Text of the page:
Tony Chafer’s new article Decolonization in French West Africa has been published this week in the Oxford Research Encyclopedia of African History. Abstract: Studies of French decolonization in West Africa have traditionally treated it as a planned and reasonably smooth process. It has therefore been portrayed as a successful decolonization that stands in stark contrast to the much more conflictual decolonization processes in Indochina (1947–1954) and Algeria (1954–1962), which were marked by prolonged wars. This approach has tended to give pride of place to the role of individuals—members of France’s governing elites and African political leaders—who are portrayed as having successfully managed the transition to independence. While the importance of such individuals cannot be denied, it is important to recognize that French decolonization in West Africa was a contingent process. Shaped by the particular nature of French colonial rule in the region, the new international context after 1945, events on the ground, and—on the French side—the perceived need to maintain empire at all costs in order to restore French grandeur after the humiliation of defeat and occupation in the Second World War, it was a process that involved a multiplicity of French and African actors who were not in control […]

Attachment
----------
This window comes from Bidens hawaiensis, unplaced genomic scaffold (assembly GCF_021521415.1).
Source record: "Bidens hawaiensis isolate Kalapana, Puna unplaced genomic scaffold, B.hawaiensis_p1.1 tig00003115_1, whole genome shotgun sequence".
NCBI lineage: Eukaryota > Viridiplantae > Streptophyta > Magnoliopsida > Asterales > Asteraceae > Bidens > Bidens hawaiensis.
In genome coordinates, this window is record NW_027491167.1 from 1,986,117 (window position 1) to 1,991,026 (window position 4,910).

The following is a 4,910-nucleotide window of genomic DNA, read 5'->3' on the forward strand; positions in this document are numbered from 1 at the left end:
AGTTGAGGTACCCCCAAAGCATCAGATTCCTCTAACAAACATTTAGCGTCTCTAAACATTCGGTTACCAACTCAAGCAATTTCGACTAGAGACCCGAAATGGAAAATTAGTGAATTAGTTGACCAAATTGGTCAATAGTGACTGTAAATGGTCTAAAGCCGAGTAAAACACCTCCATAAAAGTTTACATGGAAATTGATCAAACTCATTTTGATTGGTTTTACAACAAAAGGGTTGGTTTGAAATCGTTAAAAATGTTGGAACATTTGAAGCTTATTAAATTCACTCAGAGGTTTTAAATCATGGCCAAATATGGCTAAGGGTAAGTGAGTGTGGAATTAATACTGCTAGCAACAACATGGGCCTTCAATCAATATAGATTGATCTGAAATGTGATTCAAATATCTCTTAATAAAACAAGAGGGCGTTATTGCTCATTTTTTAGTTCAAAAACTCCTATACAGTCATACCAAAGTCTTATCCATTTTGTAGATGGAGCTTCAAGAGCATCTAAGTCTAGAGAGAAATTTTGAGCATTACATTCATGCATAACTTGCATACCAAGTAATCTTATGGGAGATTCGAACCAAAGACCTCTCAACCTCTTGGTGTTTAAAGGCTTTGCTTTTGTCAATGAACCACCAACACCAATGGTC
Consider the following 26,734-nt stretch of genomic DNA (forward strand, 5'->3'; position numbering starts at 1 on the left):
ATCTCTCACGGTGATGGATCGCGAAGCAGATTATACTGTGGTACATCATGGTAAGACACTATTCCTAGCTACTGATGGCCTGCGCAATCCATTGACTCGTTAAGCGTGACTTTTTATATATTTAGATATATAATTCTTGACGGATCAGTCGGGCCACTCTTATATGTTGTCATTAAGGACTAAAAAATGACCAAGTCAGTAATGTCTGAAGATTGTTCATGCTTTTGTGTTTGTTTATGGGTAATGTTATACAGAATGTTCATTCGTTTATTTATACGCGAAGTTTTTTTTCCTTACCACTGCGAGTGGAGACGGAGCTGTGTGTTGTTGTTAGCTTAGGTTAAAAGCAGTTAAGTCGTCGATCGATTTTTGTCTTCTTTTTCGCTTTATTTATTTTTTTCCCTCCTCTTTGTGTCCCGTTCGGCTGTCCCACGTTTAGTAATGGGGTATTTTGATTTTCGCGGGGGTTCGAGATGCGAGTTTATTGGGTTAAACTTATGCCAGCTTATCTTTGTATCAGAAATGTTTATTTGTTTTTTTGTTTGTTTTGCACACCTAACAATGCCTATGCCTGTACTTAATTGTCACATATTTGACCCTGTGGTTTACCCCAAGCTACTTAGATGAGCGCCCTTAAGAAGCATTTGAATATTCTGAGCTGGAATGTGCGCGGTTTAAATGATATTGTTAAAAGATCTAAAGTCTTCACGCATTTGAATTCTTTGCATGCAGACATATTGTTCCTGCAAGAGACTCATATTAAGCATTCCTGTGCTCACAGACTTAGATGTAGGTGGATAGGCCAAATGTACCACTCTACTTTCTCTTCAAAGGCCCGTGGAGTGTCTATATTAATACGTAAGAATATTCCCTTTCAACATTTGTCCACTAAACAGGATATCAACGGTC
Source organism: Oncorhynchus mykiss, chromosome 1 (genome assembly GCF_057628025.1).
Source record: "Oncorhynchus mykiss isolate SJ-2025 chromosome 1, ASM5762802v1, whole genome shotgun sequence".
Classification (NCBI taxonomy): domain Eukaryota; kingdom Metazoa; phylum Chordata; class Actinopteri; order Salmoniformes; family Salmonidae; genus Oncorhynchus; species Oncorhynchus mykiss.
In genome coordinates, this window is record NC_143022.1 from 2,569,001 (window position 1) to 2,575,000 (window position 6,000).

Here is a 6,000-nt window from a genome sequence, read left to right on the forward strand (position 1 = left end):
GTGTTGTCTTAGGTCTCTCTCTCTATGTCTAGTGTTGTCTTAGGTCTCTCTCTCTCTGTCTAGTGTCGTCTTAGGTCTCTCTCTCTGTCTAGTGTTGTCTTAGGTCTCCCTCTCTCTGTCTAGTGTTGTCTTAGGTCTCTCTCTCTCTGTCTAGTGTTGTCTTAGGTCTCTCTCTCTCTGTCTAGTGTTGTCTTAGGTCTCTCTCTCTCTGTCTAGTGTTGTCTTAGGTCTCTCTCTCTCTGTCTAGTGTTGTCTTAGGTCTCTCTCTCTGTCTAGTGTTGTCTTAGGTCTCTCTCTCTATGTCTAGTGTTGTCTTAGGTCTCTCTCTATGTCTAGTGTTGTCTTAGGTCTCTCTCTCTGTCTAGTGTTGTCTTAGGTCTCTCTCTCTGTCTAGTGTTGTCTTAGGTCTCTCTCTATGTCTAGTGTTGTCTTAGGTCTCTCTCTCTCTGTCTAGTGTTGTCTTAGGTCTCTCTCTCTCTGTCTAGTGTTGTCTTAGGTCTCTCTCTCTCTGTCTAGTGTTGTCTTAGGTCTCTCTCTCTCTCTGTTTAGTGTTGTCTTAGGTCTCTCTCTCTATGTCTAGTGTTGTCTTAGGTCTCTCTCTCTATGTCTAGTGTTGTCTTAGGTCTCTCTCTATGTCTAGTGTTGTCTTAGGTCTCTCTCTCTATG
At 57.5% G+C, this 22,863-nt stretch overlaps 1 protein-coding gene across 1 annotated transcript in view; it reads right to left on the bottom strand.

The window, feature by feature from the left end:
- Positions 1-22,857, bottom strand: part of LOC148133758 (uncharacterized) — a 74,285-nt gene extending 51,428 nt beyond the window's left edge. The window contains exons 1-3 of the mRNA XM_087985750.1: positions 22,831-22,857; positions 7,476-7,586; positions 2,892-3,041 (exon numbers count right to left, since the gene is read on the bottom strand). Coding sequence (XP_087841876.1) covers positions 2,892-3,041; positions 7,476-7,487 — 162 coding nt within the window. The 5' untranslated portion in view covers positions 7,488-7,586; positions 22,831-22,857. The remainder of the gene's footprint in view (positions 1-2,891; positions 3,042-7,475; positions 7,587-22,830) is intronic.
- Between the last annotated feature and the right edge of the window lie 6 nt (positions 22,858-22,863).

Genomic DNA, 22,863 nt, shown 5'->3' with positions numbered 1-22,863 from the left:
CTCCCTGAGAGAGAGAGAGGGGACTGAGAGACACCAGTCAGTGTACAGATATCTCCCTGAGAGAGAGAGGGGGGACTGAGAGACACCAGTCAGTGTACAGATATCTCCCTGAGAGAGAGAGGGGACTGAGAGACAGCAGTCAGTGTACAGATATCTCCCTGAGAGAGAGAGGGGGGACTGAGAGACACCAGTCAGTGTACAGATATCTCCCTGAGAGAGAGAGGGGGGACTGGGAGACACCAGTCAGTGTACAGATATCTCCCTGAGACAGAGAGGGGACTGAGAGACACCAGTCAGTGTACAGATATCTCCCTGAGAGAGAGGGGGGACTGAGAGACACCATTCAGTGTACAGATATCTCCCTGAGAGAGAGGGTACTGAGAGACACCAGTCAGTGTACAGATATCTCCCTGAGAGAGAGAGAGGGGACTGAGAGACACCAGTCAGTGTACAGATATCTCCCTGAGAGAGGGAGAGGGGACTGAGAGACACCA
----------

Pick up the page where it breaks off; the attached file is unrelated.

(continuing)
Tag Archives | France
This week’s third monologue resulting from the December 2016 Race after the Postracial conference features Maboula Soumahoro, associate professor in the English department at the Université François-Rabelais, Tours, France. In conversation with Olivia Rutazibwa, Ms Soumahoro recounts her upbringing and her personal journey as a French woman of Ivorian decent, her experiences in school going and her academic career. In the US she studied and taught about black nationalism, arriving at key questions of academic legitimacy and objectivity. Turning her insights back on French society, she reflects on how her own sense of national identity has developed, and how anti-racist discourses and myths existing in public memory have obscured the real everyday racist bias and discrimination that persists. Click on the link for Maboula Soumahoro’s full monologue. For more on these and other topics, check out @o_rutazibwa and #maboulasoumahoro on Twitter.com.